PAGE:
Apply Knowledge Globally

Studying the cost-effectiveness of LiDAR for forest monitoring in Colombia

WASHINGTON – All countries have the need to accurately monitor their forest resources over time. The expense of ground inventories and high resolution data can be cost prohibitive for developing countries, yet relying solely on freely available satellite imagery is not adequate to meet most countries’ national needs and international reporting requirements. Globally, the Forest Service provides technical support in forest monitoring through the U.S. government’s SilvaCarbon program, coordinated through the Forest Service International Programs Office and funded by the U.S. Agency for International Development and the U.S. Department of State. The Forest Service support to SilvaCarbon globally includes trainings in forest monitoring methodologies, as well as technical guidance in decision-making on realistic monitoring methods that will meet a country’s needs.

This July, Kristopher Johnson (former Research Biologist, NRS) conducted a second visit to Colombia to work with Colombian researchers from their Institute of Hydrology, Meterology, and Environmental Studies on the cost-effectiveness of incorporating LiDAR data in to Colombia’s national forest inventory for the purpose of improving forest carbon estimates. Andy Lister (Research Forester, NRS), Chip Scott (retired Manager, National Inventory and Monitoring Application Center, NRS), and Sassan Saatchi (NASA) are providing remote technical support to the project. Specifically, the team is studying how much precision is gained under different scenarios of LiDAR data availability, and comparing this to the costs of LiDAR data acquisition in each scenario. Ultimately this will help the Colombians decide how much to invest in LiDAR data in order to get the desired accuracy in forest carbon estimates, while ensuring that they do not overinvest for their needs.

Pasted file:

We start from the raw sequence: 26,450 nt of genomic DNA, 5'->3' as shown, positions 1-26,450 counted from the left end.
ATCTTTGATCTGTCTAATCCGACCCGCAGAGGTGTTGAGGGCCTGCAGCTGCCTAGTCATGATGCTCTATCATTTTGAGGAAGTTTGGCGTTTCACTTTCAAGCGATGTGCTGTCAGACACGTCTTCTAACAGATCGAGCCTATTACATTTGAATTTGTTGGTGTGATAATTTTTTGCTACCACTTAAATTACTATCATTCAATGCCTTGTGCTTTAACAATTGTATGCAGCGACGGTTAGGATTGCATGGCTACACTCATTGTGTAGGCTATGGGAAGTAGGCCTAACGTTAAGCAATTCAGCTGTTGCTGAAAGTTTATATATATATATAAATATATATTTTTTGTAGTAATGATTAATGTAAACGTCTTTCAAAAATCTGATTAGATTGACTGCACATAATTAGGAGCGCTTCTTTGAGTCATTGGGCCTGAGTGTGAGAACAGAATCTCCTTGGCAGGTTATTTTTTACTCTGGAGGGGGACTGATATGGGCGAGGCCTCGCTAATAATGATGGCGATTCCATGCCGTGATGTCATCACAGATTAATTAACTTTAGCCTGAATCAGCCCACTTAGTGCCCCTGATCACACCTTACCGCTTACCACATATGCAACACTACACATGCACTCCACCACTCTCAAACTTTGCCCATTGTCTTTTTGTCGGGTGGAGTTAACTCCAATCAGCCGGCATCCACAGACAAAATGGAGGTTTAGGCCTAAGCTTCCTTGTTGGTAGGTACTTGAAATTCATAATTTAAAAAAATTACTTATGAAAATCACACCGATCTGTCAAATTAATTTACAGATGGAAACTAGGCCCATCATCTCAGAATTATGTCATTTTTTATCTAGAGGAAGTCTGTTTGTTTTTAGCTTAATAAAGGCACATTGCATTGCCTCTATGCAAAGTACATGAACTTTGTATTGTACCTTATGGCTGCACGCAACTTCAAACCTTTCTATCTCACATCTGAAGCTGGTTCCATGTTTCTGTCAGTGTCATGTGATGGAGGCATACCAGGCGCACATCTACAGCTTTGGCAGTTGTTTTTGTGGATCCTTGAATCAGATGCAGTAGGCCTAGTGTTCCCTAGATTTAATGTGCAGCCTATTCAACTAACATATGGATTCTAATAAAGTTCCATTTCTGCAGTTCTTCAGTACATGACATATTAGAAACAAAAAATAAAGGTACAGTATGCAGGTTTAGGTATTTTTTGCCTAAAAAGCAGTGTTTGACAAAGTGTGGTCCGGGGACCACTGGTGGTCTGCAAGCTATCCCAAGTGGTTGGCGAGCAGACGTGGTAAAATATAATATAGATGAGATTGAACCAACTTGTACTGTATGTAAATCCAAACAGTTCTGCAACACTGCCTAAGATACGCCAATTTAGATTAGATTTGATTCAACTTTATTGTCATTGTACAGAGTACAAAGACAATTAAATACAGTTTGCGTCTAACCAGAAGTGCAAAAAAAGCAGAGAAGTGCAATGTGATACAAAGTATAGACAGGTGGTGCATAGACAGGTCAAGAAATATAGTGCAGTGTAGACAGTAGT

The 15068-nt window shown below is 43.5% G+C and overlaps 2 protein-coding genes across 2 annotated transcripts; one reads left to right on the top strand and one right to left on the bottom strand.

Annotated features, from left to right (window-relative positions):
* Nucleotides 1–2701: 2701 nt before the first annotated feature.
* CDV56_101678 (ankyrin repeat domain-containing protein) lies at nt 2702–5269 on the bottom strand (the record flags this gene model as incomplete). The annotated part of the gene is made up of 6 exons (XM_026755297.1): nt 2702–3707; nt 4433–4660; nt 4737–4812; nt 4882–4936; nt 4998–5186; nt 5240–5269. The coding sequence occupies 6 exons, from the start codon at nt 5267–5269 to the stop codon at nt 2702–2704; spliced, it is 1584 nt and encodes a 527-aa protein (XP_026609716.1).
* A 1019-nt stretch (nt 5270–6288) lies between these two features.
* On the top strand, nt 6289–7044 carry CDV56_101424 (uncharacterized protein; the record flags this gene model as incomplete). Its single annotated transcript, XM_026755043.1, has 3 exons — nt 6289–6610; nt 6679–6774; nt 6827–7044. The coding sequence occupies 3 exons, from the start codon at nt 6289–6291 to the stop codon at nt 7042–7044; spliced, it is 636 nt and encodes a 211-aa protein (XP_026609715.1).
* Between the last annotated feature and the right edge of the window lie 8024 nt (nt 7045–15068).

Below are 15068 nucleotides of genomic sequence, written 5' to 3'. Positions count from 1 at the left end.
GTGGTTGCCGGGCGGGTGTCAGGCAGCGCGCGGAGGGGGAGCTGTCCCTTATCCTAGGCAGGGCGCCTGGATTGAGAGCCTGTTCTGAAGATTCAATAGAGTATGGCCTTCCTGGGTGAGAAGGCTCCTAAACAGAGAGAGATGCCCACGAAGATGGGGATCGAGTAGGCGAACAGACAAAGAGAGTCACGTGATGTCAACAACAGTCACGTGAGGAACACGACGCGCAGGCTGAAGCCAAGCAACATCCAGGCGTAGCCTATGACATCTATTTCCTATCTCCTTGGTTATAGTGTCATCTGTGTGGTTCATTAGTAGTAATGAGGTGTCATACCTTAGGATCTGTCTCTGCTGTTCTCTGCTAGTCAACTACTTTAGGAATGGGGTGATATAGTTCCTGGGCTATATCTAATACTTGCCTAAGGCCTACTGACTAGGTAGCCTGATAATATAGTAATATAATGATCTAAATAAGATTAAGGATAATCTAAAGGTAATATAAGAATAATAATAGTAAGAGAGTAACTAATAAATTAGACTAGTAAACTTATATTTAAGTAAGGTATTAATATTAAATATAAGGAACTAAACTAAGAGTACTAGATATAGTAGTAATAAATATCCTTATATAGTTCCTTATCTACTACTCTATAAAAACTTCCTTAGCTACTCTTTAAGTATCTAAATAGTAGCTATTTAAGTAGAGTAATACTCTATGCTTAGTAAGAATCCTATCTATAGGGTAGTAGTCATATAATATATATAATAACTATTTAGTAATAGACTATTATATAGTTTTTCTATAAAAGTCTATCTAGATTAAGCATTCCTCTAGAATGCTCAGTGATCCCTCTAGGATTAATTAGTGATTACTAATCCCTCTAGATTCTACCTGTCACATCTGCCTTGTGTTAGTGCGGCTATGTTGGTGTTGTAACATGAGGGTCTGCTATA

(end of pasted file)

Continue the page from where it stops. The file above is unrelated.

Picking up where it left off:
This kind of scientific collaboration has immediate application for improving forest monitoring in Colombia. Better and more accurate knowledge about forest resources helps countries effectively manage their forests and track forest changes over time.

Example of LiDar imaging. Mobile LIDAR was used to make this image of Glitter Gulch near Denali National Park in Alaska, with some nearby unstable highway slopes. Image courtesy of Oregon State University.